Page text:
Tuesday, October 29, 2013


Douglas Hofstadter and the problem of understanding human intelligence:
Consider that computers today still have trouble recognizing a handwritten A. In fact, the task is so difficult that it forms the basis for CAPTCHAs (“Completely Automated Public Turing tests to tell Computers and Humans Apart”), those widgets that require you to read distorted text and type the characters into a box before, say, letting you sign up for a Web site.

In Hofstadter’s mind, there is nothing to be surprised about. To know what all A’s have in common would be, he argued in a 1982 essay, to “understand the fluid nature of mental categories.” And that, he says, is the core of human intelligence.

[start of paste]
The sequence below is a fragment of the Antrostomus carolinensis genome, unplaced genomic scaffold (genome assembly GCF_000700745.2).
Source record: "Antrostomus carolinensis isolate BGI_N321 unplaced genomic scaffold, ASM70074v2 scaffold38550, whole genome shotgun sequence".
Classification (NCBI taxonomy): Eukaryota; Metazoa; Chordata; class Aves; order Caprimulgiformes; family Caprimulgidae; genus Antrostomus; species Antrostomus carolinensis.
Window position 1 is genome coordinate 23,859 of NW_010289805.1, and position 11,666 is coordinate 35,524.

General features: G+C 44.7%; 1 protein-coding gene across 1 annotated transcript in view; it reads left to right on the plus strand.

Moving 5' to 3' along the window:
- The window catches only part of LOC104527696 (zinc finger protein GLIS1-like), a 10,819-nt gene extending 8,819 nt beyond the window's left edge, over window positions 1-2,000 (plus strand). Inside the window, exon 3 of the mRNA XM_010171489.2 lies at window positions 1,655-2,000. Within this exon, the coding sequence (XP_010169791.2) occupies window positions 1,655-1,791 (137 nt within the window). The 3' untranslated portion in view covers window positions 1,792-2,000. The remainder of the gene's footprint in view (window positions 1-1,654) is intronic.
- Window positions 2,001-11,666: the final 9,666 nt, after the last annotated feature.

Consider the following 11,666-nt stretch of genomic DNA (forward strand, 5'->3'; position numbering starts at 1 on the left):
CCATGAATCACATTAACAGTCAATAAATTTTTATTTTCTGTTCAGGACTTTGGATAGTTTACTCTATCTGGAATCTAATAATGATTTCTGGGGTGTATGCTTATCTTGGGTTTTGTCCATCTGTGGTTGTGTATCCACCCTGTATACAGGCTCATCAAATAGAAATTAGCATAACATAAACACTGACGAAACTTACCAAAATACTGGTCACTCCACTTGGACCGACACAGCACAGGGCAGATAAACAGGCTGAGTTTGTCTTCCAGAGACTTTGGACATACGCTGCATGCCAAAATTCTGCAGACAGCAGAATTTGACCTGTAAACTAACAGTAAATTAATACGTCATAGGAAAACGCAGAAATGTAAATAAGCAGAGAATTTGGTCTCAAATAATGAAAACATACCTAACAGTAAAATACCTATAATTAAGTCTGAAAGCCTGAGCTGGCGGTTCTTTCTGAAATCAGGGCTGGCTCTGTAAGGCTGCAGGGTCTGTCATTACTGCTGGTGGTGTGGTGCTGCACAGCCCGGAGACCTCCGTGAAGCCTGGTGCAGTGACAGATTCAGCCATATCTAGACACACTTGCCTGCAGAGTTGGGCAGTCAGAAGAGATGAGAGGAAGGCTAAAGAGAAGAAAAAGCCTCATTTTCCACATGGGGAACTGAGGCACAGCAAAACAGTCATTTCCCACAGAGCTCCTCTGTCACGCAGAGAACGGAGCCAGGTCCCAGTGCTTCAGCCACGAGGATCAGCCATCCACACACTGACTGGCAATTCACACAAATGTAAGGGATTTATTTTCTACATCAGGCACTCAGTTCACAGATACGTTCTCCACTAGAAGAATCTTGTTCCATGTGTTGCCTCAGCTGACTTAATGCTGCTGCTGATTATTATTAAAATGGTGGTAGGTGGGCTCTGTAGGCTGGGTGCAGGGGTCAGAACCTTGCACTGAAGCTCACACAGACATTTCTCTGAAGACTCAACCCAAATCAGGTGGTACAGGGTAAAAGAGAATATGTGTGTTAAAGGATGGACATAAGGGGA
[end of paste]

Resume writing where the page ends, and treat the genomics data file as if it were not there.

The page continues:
“Cognition is recognition,” he likes to say. He describes “seeing as” as the essential cognitive act: you see some lines as “an A,” you see a hunk of wood as “a table,” you see a meeting as “an emperor-has-no-clothes situation” and a friend’s pouting as “sour grapes” and a young man’s style as “hipsterish” and on and on ceaselessly throughout your day. That’s what it means to understand. But how does understanding work? For three decades, Hofstadter and his students have been trying to find out, trying to build “computer models of the fundamental mechanisms of thought.”
(Via I.H.D.)

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